• The use of the cash and/or hybrid methods of accounting in a wide variety of circumstances
  • The application of accrual methods of accounting in a wide variety of circumstances
  • Application of the Geometric Stamping principle, pursuant to which the Service may be bound to its prior determinations
  • The treatment of certain receipts as deposits rather than as advance payments of income
  • The application of the nonaccrual-experience method of accounting under section 448
  • Determination of appropriate procedures for determining inventory shrinkage
  • Determination of whether particular tax benefits were subject to normalization or flow-through accounting
  • The use of protective applications for changes in methods of accounting
  • Whether the application of the then-applicable consolidated return regulations amounted to a method of accounting
  • The use of an incremental costing method of accounting in conjunction with long-term contract methods of accounting
  • The use of long-term contract methods of accounting

In addition to the foregoing, representation of a large variety of clients in many different industries on controversies involving all aspects of tax accounting, including:

  • The existence of, or changes in, methods of accounting
  • Application of the clear reflection of income principle
  • Virtually every doctrine or principle associated with tax accounting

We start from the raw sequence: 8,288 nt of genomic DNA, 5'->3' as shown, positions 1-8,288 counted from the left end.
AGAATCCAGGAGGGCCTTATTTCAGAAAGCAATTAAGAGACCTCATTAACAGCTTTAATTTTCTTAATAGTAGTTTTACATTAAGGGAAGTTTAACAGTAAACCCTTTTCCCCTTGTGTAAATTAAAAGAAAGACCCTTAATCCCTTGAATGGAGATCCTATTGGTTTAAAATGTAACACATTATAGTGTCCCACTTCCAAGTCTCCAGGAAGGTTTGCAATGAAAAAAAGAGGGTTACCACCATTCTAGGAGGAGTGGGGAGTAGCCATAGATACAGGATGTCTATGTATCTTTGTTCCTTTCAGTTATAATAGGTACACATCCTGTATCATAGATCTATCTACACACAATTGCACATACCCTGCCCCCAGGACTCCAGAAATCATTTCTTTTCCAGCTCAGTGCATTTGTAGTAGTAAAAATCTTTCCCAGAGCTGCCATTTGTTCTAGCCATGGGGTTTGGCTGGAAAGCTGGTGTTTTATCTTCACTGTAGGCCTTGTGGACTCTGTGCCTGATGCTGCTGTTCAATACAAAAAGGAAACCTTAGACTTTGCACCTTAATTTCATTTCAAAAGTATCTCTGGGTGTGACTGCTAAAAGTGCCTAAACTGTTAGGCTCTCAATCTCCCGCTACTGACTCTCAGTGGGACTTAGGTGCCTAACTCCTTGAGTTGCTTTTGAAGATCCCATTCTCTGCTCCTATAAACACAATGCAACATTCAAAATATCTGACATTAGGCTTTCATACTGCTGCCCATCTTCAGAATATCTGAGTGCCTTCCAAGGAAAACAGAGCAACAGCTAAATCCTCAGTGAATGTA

Over his more than 40 years of practice, it is difficult to find a tax accounting or inventory issue with which Mr. Gertzman does not have some prior client representation and experience.

  • Chambers USA: Tax (District of Columbia), 2011 - 2018
  • The Best Lawyers in America®: Litigation & Controversy - Tax, 1987 - 2019
  • The Best Lawyers in America®: Tax Law, 2018 - 2019
  • International Tax Review: Tax Controversy Leaders (U.S.), 2015, 2017
  • Legal 500: Tax: Tax Controversy, 2012
  • Fellow, American College of Tax Counsel
  • Advisory Trustee, Southern Federal Tax Institute
  • Trustee Emeritus, Georgia Federal Tax Conference
  • Member, American Bar Association
  • Member, Atlanta Bar Association
Bar Admissions
  • District of Columbia
  • Georgia

11.05.2015

Steve Gertzman is the author of Federal Tax Accounting, which is generally regarded as the leading treatise on the topic; is used by many of the nation's colleges, universities and law sch

01.10.2011

On January 5, 2011, the IRS and Treasury issued two revenue procedures (Rev. Proc. 2011-17 and Rev. Proc. 2011-18) addressing the treatment of payments received for gift cards.

Tax Alert